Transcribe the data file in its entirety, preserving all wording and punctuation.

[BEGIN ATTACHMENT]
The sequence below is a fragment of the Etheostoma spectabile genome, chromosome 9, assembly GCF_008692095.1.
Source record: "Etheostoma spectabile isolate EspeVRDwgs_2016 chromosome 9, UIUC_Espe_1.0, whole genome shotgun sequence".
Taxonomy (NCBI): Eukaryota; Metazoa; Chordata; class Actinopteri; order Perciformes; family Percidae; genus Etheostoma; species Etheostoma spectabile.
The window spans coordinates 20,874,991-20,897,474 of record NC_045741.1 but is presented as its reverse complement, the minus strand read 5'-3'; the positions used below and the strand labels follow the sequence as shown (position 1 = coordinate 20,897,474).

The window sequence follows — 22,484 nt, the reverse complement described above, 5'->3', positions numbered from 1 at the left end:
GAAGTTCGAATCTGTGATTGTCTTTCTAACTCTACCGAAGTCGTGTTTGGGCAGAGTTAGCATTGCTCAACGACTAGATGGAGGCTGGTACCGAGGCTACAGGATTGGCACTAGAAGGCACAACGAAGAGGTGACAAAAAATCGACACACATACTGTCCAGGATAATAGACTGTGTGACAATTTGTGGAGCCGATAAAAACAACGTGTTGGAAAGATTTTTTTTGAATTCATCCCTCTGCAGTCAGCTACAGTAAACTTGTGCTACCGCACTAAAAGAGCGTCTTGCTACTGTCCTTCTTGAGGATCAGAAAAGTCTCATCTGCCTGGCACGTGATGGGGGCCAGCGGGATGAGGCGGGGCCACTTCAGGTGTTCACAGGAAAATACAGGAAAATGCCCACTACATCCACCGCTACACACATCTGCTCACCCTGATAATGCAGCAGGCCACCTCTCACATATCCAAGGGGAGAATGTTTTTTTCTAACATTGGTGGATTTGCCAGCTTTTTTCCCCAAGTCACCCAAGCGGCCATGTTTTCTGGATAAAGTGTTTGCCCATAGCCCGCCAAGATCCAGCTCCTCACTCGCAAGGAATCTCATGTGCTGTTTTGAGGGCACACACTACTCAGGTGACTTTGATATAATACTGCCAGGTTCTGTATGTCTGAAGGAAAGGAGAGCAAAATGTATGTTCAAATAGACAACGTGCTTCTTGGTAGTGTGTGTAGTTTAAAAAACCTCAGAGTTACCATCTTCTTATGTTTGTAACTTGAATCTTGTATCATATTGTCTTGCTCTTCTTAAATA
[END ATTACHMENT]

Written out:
The sequence below is a fragment of the Etheostoma spectabile genome, chromosome 9, assembly GCF_008692095.1.
Source record: "Etheostoma spectabile isolate EspeVRDwgs_2016 chromosome 9, UIUC_Espe_1.0, whole genome shotgun sequence".
Taxonomy (NCBI): Eukaryota; Metazoa; Chordata; class Actinopteri; order Perciformes; family Percidae; genus Etheostoma; species Etheostoma spectabile.
The window spans coordinates 20,874,991-20,897,474 of record NC_045741.1 but is presented as its reverse complement, the minus strand read 5'-3'; the positions used below and the strand labels follow the sequence as shown (position 1 = coordinate 20,897,474).

The window sequence follows — 22,484 nt, the reverse complement described above, 5'->3', positions numbered from 1 at the left end:
GAAGTTCGAATCTGTGATTGTCTTTCTAACTCTACCGAAGTCGTGTTTGGGCAGAGTTAGCATTGCTCAACGACTAGATGGAGGCTGGTACCGAGGCTACAGGATTGGCACTAGAAGGCACAACGAAGAGGTGACAAAAAATCGACACACATACTGTCCAGGATAATAGACTGTGTGACAATTTGTGGAGCCGATAAAAACAACGTGTTGGAAAGATTTTTTTTGAATTCATCCCTCTGCAGTCAGCTACAGTAAACTTGTGCTACCGCACTAAAAGAGCGTCTTGCTACTGTCCTTCTTGAGGATCAGAAAAGTCTCATCTGCCTGGCACGTGATGGGGGCCAGCGGGATGAGGCGGGGCCACTTCAGGTGTTCACAGGAAAATACAGGAAAATGCCCACTACATCCACCGCTACACACATCTGCTCACCCTGATAATGCAGCAGGCCACCTCTCACATATCCAAGGGGAGAATGTTTTTTTCTAACATTGGTGGATTTGCCAGCTTTTTTCCCCAAGTCACCCAAGCGGCCATGTTTTCTGGATAAAGTGTTTGCCCATAGCCCGCCAAGATCCAGCTCCTCACTCGCAAGGAATCTCATGTGCTGTTTTGAGGGCACACACTACTCAGGTGACTTTGATATAATACTGCCAGGTTCTGTATGTCTGAAGGAAAGGAGAGCAAAATGTATGTTCAAATAGACAACGTGCTTCTTGGTAGTGTGTGTAGTTTAAAAAACCTCAGAGTTACCATCTTCTTATGTTTGTAACTTGAATCTTGTATCATATTGTCTTGCTCTTCTTAAATA